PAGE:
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A randomized study of telephonic care support in populations at risk for musculoskeletal preference-sensitive surgeries

  • David R Veroff1Email author,
  • Tamara Ochoa-Arvelo2 and
  • Benjamin Venator3
Contributed equally
BMC Medical Informatics and Decision Making201313:21

DOI: 10.1186/1472-6947-13-21

Received: 14 June 2012

Accepted: 25 January 2013

Published: 7 February 2013

Abstract

Background

The rate of elective surgeries varies dramatically by geography in the United States. For many of these surgeries, there is not clear evidence of their relative merits over alternate treatment choices and there are significant tradeoffs in short- and long-term risks and benefits of selecting one treatment option over another. Conditions and symptoms for which there is this lack of a single clear evidence-based treatment choice present great opportunities for patient and provider collaboration on decision making; back pain and joint osteoarthritis are two such ailments. A number of decision aids are in active use to encourage this shared decision-making process. Decision aids have been assessed in formal studies that demonstrate increases in patient knowledge, increases in patient-provider engagement, and reduction in surgery rates. These studies have not widely demonstrated the added benefit of health coaching in support of shared decision making nor have they commonly provided strong evidence of cost reductions. In order to add to this evidence base, we undertook a comparative study testing the relative impact on health utilization and costs of active outreach through interactive voice response technology to encourage health coaching in support of shared decision making in comparison to mailed outreach or no outreach. This study focused on individuals with back pain or joint pain.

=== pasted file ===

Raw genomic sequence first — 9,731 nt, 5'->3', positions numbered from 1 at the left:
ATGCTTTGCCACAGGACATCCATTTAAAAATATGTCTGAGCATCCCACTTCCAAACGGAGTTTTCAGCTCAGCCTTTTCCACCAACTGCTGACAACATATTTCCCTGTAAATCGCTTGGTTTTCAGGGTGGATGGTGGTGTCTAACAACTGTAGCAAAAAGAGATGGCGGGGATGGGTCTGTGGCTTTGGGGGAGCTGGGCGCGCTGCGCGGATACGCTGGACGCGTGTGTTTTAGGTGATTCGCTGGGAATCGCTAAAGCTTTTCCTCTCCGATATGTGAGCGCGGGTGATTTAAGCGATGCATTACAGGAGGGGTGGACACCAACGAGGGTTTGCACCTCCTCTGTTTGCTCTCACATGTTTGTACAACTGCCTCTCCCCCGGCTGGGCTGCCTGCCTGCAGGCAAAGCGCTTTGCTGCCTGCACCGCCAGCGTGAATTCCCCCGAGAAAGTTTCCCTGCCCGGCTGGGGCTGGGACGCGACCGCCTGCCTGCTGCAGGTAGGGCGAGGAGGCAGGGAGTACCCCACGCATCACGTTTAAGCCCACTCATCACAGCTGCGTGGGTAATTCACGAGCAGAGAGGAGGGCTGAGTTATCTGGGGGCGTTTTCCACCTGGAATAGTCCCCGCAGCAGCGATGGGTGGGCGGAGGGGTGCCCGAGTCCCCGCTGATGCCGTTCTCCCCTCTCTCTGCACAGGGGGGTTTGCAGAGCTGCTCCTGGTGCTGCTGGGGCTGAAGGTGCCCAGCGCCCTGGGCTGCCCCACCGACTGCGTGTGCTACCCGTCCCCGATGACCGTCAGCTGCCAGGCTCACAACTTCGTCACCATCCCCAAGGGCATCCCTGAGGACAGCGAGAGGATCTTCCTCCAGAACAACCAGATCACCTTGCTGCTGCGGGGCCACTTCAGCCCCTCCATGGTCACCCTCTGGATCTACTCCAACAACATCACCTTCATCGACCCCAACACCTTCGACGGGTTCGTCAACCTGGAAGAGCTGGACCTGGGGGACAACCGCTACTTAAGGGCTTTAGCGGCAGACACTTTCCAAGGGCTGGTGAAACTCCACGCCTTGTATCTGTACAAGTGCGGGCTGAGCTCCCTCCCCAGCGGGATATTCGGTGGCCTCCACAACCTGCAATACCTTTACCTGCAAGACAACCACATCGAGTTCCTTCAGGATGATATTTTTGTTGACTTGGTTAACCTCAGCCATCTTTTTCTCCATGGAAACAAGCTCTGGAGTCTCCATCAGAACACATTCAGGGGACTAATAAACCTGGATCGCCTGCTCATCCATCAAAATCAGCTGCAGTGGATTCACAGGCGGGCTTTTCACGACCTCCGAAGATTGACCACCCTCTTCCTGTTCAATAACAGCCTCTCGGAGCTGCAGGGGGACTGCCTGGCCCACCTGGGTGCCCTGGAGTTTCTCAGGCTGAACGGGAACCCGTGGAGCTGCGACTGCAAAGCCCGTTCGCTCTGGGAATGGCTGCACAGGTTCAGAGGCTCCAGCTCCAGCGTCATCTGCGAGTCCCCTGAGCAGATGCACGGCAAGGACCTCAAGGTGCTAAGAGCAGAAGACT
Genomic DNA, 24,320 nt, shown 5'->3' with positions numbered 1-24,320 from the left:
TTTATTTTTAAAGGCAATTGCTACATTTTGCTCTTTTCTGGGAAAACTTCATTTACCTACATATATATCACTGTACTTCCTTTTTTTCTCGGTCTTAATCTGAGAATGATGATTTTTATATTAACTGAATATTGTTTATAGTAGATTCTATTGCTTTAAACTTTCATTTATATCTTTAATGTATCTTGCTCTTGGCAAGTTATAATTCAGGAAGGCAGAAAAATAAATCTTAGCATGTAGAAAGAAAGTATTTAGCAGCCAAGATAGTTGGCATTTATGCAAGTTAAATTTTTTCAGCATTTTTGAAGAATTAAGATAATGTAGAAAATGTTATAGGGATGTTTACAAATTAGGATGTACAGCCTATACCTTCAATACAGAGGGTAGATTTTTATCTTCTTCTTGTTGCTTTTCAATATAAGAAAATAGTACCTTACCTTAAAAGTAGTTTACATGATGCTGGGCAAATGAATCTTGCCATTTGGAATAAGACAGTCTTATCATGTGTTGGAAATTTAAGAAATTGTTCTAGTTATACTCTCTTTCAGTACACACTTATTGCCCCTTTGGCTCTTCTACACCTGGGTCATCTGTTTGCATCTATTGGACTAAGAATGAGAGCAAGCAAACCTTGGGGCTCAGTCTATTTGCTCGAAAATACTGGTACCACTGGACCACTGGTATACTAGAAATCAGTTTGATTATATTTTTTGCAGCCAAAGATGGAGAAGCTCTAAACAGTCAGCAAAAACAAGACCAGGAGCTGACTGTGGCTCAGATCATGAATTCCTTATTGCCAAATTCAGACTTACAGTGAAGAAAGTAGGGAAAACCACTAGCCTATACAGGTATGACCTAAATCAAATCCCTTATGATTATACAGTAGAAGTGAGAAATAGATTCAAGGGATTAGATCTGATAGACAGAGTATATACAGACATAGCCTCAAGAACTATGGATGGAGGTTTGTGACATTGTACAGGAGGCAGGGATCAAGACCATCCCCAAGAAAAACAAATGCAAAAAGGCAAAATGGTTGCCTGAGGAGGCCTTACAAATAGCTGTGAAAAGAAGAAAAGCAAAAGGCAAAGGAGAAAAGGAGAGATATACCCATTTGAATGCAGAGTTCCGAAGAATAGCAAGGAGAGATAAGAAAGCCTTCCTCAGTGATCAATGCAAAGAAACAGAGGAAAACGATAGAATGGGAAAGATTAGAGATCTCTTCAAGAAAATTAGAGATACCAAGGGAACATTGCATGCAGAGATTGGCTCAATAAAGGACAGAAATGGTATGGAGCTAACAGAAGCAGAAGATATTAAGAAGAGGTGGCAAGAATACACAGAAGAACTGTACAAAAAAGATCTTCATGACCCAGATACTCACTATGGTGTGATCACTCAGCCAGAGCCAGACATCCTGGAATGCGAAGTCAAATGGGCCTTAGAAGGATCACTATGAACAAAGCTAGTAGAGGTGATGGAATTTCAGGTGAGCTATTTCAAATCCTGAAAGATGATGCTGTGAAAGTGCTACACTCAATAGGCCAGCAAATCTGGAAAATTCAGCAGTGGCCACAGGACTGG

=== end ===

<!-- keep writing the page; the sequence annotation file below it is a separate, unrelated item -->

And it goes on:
Methods

We conducted four waves of stratified randomized comparisons for individuals with risk for back, hip, or knee surgery who did not have claims-based evidence of one or more of five chronic conditions and were eligible for population care management services within three large regional health plans in the United States. An interactive voice response (IVR) form of outreach that included the capability for individuals to directly connect with health coaches telephonically, known as AutoDialog®, was compared to a control (mailed outreach or natural levels of inbound calling depending on the study wave). In total, the study include 24,167 adults with commercial and Medicare Advantage private coverage at three health plans and at risk for lumbar back surgery, hip repair/replacement, or knee repair/replacement.

Results

Interactive voice response outreach led to 10.7 (P-value < .0001) times as many inbound calls within 30 days as the control. Over 180 days, the IVR group (“intervention”) had 67 percent (P-value < .0001) more health coach communications and agreed to be sent 3.2 (P-value < .0001) time as many DVD- and/or booklet-based decision aids. Targeted surgeries were reduced by 6.7 percent (P-value = .6039). Overall costs were lower by 4.9 percent (P-value = .055). Costs that were not related to maternity, cancer, trauma and substance abuse (“actionable costs”) were reduced by 6.5 percent (P-value = .0286).